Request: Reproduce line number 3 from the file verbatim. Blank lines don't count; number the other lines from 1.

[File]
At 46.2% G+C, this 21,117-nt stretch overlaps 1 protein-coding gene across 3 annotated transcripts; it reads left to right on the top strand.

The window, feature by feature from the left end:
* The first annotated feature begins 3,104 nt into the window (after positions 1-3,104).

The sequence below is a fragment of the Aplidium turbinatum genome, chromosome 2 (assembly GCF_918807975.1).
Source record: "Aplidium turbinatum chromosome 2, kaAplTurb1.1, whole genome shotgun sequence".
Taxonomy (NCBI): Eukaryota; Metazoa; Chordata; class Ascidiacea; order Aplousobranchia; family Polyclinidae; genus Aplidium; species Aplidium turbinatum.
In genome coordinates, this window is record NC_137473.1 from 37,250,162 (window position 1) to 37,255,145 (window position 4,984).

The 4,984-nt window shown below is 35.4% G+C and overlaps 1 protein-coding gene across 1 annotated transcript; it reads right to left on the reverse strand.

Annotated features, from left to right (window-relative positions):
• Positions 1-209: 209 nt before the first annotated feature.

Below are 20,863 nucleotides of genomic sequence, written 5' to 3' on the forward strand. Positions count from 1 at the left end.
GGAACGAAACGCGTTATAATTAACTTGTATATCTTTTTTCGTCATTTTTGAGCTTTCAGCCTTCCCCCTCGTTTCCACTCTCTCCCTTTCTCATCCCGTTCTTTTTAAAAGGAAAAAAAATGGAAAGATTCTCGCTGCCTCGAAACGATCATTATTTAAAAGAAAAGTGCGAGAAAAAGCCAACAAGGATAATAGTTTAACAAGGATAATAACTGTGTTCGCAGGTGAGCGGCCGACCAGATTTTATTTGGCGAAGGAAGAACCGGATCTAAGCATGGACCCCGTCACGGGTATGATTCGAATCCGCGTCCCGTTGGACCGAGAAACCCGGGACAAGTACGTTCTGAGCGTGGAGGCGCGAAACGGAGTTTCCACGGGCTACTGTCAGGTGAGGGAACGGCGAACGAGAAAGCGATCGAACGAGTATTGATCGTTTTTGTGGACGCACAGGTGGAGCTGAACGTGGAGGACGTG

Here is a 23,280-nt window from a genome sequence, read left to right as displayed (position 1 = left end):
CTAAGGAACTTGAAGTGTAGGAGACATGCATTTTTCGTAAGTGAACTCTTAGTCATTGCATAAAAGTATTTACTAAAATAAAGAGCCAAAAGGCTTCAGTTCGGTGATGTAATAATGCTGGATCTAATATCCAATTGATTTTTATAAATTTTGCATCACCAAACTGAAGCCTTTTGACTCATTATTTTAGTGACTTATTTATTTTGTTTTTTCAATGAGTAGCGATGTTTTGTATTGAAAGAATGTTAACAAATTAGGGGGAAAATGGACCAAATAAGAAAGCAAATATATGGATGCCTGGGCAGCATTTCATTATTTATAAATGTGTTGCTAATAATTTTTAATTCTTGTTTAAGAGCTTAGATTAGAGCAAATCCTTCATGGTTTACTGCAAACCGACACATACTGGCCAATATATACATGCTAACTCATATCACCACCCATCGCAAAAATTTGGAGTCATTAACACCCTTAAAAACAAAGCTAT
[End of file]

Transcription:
* The first annotated feature begins 3,104 nt into the window (after positions 1-3,104).